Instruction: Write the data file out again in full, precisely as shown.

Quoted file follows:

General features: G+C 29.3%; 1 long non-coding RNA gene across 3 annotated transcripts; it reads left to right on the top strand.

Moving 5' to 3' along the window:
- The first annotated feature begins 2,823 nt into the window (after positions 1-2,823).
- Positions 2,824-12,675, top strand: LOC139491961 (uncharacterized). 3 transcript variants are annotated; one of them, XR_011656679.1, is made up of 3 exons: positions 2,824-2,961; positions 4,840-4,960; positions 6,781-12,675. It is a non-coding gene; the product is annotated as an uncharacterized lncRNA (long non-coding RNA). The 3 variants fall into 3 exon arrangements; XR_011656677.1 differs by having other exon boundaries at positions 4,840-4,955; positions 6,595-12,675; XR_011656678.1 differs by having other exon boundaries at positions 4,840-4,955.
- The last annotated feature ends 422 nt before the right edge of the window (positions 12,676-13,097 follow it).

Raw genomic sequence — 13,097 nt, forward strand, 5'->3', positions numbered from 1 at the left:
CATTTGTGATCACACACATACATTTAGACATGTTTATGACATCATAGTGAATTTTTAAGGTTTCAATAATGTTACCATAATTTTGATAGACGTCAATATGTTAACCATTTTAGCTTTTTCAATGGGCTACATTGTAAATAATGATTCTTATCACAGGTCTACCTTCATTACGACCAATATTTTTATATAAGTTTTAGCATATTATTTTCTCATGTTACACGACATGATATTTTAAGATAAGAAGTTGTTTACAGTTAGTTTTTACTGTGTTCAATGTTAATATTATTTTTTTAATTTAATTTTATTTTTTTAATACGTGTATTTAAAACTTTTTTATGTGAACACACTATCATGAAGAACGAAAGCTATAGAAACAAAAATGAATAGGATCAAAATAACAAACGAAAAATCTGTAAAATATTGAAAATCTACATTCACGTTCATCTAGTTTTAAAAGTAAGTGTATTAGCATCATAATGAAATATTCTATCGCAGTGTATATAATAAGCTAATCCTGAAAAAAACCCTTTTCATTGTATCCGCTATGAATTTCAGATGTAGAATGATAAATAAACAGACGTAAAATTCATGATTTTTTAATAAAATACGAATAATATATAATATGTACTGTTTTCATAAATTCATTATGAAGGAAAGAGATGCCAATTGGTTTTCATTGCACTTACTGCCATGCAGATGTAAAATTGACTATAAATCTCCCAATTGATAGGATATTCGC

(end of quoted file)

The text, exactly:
General features: G+C 29.3%; 1 long non-coding RNA gene across 3 annotated transcripts; it reads left to right on the top strand.

Moving 5' to 3' along the window:
- The first annotated feature begins 2,823 nt into the window (after positions 1-2,823).
- Positions 2,824-12,675, top strand: LOC139491961 (uncharacterized). 3 transcript variants are annotated; one of them, XR_011656679.1, is made up of 3 exons: positions 2,824-2,961; positions 4,840-4,960; positions 6,781-12,675. It is a non-coding gene; the product is annotated as an uncharacterized lncRNA (long non-coding RNA). The 3 variants fall into 3 exon arrangements; XR_011656677.1 differs by having other exon boundaries at positions 4,840-4,955; positions 6,595-12,675; XR_011656678.1 differs by having other exon boundaries at positions 4,840-4,955.
- The last annotated feature ends 422 nt before the right edge of the window (positions 12,676-13,097 follow it).

Raw genomic sequence — 13,097 nt, forward strand, 5'->3', positions numbered from 1 at the left:
CATTTGTGATCACACACATACATTTAGACATGTTTATGACATCATAGTGAATTTTTAAGGTTTCAATAATGTTACCATAATTTTGATAGACGTCAATATGTTAACCATTTTAGCTTTTTCAATGGGCTACATTGTAAATAATGATTCTTATCACAGGTCTACCTTCATTACGACCAATATTTTTATATAAGTTTTAGCATATTATTTTCTCATGTTACACGACATGATATTTTAAGATAAGAAGTTGTTTACAGTTAGTTTTTACTGTGTTCAATGTTAATATTATTTTTTTAATTTAATTTTATTTTTTTAATACGTGTATTTAAAACTTTTTTATGTGAACACACTATCATGAAGAACGAAAGCTATAGAAACAAAAATGAATAGGATCAAAATAACAAACGAAAAATCTGTAAAATATTGAAAATCTACATTCACGTTCATCTAGTTTTAAAAGTAAGTGTATTAGCATCATAATGAAATATTCTATCGCAGTGTATATAATAAGCTAATCCTGAAAAAAACCCTTTTCATTGTATCCGCTATGAATTTCAGATGTAGAATGATAAATAAACAGACGTAAAATTCATGATTTTTTAATAAAATACGAATAATATATAATATGTACTGTTTTCATAAATTCATTATGAAGGAAAGAGATGCCAATTGGTTTTCATTGCACTTACTGCCATGCAGATGTAAAATTGACTATAAATCTCCCAATTGATAGGATATTCGC